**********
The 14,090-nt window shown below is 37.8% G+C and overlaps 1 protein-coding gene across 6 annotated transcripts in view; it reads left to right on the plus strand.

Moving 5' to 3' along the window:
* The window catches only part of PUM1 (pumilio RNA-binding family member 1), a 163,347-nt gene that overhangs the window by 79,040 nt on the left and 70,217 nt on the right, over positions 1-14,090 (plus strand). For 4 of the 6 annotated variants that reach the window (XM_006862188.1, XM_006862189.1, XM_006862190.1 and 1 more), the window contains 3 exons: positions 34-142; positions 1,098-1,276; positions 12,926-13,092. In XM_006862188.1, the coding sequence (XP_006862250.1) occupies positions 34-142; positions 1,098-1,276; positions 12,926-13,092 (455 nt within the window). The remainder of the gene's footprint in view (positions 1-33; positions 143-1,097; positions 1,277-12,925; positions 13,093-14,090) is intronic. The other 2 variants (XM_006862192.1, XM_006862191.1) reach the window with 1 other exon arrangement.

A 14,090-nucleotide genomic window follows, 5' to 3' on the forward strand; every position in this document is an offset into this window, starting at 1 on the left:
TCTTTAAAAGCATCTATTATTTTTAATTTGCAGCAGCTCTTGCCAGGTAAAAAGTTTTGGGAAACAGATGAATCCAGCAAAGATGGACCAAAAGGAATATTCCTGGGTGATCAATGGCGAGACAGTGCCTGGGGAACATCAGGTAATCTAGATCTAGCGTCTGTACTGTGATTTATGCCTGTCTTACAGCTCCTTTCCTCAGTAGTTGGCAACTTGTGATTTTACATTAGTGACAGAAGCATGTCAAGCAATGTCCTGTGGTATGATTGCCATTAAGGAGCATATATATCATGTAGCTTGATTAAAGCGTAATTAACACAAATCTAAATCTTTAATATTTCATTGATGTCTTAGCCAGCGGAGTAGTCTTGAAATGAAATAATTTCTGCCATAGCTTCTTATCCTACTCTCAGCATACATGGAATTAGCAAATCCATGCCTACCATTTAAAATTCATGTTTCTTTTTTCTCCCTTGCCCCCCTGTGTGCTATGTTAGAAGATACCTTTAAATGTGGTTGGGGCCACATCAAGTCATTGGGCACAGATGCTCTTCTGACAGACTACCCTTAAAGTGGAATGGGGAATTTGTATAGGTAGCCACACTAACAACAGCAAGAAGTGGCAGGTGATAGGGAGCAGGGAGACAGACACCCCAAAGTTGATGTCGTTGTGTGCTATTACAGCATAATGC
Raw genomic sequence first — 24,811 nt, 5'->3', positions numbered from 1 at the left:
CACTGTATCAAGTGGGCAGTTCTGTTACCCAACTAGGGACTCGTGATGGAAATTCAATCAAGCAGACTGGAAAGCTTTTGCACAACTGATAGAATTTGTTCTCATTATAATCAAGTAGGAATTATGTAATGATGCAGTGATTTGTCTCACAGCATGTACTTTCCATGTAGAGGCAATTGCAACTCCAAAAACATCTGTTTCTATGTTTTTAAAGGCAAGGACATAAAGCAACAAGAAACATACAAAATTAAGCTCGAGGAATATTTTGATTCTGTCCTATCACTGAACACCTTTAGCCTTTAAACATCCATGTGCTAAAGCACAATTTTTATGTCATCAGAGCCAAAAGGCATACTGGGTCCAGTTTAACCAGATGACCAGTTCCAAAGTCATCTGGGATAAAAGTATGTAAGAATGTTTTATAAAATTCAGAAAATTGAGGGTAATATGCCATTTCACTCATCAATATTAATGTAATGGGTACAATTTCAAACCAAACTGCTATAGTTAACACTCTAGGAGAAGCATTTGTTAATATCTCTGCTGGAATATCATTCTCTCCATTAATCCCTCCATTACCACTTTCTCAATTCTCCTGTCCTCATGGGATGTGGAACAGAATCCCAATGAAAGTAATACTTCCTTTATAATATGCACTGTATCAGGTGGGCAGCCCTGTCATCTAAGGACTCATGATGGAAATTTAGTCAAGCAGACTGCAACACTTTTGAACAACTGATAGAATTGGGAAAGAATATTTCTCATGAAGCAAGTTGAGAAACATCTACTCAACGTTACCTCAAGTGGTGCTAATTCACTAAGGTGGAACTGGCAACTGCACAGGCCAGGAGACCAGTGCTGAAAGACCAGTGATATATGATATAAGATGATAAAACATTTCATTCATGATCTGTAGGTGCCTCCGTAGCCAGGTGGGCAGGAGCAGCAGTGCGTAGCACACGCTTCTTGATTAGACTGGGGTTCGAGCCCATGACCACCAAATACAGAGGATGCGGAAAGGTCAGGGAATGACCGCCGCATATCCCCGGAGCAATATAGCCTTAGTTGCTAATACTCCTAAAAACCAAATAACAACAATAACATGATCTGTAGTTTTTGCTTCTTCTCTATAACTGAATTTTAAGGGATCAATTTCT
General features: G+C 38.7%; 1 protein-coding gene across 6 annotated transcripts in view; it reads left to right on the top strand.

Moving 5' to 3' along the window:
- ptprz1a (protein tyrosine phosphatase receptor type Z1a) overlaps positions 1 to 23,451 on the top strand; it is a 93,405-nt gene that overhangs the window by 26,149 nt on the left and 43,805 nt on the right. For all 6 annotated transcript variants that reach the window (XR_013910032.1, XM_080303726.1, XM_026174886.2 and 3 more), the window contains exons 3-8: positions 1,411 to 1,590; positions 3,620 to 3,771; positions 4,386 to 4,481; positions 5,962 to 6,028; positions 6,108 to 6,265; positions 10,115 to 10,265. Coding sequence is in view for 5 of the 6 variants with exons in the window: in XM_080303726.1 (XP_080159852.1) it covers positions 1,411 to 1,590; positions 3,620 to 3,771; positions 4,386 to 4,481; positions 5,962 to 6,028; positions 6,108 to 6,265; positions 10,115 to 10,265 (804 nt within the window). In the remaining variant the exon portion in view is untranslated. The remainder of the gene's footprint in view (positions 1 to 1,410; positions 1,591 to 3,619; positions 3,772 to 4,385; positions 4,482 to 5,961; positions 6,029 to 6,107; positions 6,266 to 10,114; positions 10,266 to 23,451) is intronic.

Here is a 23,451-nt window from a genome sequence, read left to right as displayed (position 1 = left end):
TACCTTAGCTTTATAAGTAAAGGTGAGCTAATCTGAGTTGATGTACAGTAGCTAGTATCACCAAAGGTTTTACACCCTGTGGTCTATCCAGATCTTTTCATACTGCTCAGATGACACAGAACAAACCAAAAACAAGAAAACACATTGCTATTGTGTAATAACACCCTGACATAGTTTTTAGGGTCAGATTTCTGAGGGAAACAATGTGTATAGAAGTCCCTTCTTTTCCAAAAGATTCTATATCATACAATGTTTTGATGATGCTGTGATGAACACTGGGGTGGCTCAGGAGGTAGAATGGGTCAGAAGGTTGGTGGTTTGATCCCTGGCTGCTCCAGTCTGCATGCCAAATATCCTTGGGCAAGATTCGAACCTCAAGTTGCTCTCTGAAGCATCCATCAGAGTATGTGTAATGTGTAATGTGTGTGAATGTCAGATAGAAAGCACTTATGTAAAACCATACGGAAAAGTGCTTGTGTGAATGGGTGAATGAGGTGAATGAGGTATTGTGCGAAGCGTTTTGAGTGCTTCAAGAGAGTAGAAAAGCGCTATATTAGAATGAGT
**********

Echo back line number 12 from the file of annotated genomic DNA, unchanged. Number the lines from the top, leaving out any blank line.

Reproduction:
TACCTTAGCTTTATAAGTAAAGGTGAGCTAATCTGAGTTGATGTACAGTAGCTAGTATCACCAAAGGTTTTACACCCTGTGGTCTATCCAGATCTTTTCATACTGCTCAGATGACACAGAACAAACCAAAAACAAGAAAACACATTGCTATTGTGTAATAACACCCTGACATAGTTTTTAGGGTCAGATTTCTGAGGGAAACAATGTGTATAGAAGTCCCTTCTTTTCCAAAAGATTCTATATCATACAATGTTTTGATGATGCTGTGATGAACACTGGGGTGGCTCAGGAGGTAGAATGGGTCAGAAGGTTGGTGGTTTGATCCCTGGCTGCTCCAGTCTGCATGCCAAATATCCTTGGGCAAGATTCGAACCTCAAGTTGCTCTCTGAAGCATCCATCAGAGTATGTGTAATGTGTAATGTGTGTGAATGTCAGATAGAAAGCACTTATGTAAAACCATACGGAAAAGTGCTTGTGTGAATGGGTGAATGAGGTGAATGAGGTATTGTGCGAAGCGTTTTGAGTGCTTCAAGAGAGTAGAAAAGCGCTATATTAGAATGAGT